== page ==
Informal pre-COP talks started in Morocco, urging action for Africa and vulnerable countries

On Thursday (Sept. 8) preparation to the first after-Paris climate conference started in Skhirat, Morocco, at the invitation of the Moroccan COP22 Presidency. According to the official press release, around 140 delegates and climate negotiators representing over fifty countries participated in a two-day session of closed-door informal meetings. During the first day, the Moroccan Minister of Foreign Affairs and Cooperation and COP22 President Salaheddine Mezouar welcomed UNFCCC Executive Secretary Patricia Espinosa in her first official visit to the country.

Mr. Mezouar holds talks with the Executive Secretary of the United Nations Framework Convention on Climate Change

Preliminary technical, security and logistical issues have already being debated during previous meetings including organizers and international ambassadors. On thursday Mezouar asked the world delegates to focus their attention on setting a roadmap for the $100 billion climate finance goal reaffirmed last year at COP21 . As for many other core issues – such as the technology transfer, transparency and compliance mechanisms – the Paris Agreement does not provide practical instruments or tools on how to implement the long-term goals; it is therefore up to the next UNFCCC conferences and side technical meetings to decide how to develop the new climate regime. Other goals of the informal meeting included the expected outcomes for the COP22 conference in Marrakech, the Pre-2020 Agenda and the status of ratifications and possible early entry into force of the Paris Agreement.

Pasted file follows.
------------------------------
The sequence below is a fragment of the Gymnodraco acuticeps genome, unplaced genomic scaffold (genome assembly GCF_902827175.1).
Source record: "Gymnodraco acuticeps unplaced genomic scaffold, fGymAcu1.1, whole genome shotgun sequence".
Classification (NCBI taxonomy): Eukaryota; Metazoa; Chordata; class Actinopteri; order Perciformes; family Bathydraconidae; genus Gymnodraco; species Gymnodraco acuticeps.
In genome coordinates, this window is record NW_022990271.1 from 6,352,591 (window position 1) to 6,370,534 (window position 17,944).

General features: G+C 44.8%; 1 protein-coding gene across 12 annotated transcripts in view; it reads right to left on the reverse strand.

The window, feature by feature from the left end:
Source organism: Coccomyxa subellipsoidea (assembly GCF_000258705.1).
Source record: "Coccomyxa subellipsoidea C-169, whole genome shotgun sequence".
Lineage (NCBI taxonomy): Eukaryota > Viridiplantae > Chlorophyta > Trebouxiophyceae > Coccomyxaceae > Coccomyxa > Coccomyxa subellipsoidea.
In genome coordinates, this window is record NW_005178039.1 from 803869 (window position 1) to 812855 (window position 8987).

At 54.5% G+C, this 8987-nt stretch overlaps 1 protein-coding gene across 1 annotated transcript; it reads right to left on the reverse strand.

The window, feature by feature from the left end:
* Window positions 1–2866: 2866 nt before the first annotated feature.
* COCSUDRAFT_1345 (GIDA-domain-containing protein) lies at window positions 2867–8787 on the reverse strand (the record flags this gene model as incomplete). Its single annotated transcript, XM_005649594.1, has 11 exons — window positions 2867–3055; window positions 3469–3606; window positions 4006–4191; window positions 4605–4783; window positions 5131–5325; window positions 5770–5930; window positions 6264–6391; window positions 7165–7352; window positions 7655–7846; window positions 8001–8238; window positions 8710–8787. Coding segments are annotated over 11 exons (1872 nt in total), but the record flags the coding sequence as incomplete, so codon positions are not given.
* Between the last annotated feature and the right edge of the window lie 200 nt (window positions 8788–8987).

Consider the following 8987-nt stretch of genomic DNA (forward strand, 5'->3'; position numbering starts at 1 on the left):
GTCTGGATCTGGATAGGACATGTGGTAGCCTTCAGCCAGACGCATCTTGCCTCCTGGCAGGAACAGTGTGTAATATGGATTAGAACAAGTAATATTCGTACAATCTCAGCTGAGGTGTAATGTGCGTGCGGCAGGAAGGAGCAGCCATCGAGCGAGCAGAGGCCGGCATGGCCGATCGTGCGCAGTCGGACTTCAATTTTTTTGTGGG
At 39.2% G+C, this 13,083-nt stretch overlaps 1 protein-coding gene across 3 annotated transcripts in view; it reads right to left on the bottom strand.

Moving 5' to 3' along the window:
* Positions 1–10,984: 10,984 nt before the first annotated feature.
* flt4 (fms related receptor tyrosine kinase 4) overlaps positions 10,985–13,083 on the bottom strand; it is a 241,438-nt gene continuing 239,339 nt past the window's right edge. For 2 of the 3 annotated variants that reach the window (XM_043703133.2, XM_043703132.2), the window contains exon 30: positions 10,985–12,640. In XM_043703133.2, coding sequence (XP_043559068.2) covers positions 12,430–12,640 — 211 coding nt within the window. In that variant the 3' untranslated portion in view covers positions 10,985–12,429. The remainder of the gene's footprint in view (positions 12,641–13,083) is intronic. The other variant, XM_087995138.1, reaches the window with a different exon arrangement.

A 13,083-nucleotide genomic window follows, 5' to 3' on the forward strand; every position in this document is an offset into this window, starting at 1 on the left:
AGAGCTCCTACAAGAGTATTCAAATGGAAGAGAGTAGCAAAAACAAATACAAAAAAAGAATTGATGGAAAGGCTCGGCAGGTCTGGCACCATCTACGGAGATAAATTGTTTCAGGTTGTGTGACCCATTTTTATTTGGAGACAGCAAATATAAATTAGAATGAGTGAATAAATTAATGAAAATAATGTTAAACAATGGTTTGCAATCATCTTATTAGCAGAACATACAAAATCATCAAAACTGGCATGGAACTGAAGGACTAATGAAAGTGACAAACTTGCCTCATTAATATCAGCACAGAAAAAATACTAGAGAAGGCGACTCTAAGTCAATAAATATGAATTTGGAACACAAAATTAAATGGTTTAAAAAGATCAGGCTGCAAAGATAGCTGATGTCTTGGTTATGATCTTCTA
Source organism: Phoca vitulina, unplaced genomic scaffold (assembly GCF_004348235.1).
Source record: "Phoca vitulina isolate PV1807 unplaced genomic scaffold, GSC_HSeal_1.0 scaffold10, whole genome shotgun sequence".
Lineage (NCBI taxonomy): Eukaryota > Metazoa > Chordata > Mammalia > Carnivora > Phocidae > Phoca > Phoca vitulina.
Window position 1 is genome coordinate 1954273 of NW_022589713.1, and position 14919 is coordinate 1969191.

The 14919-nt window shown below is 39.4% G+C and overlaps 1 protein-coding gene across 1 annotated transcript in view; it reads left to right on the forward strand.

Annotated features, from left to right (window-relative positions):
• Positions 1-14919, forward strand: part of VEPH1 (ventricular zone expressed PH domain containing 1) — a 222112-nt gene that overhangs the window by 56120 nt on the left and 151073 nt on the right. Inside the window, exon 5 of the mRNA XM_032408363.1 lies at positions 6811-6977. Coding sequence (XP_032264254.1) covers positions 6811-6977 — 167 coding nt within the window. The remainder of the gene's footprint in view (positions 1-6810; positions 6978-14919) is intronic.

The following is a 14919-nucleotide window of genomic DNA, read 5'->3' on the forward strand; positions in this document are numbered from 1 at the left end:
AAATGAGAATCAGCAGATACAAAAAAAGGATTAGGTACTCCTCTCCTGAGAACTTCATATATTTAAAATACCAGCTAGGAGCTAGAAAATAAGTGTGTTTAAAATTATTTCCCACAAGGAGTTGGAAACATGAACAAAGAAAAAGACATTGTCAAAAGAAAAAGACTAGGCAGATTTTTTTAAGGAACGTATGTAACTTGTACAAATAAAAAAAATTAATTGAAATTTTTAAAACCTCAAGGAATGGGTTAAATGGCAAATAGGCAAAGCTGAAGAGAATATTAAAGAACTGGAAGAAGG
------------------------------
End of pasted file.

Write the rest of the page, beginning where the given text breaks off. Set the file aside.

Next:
During his remarks, President Mezouar stressed the need for the next COP to also be an opportunity to focus the attention on Africa and most vulnerable countries. To date, only two African countries have ratified the Paris Agreement (Somalia and Cameroon), accounting together for nearly the 0.50% of global emissions. Despite low emissions levels, the contribution of Africa could be crucial, numerically speaking, to reach the 55 countries threshold necessary for the Agreement to enter into force. In July, oil-driven Nigeria declared its commitment to sign and ratify the agreement in September, local press reported. Nigeria, accounting for 0.57% of global emissions, was one of the few countries which did not sign the Paris Agreement at the official signing ceremony in April, 2016. This new commitment could therefore represent a further step towards African participation and an early ratification of the Paris Agreement.


(Image: Marrakesh, Morocco. Photo credit: Adam Tibbals / Flickr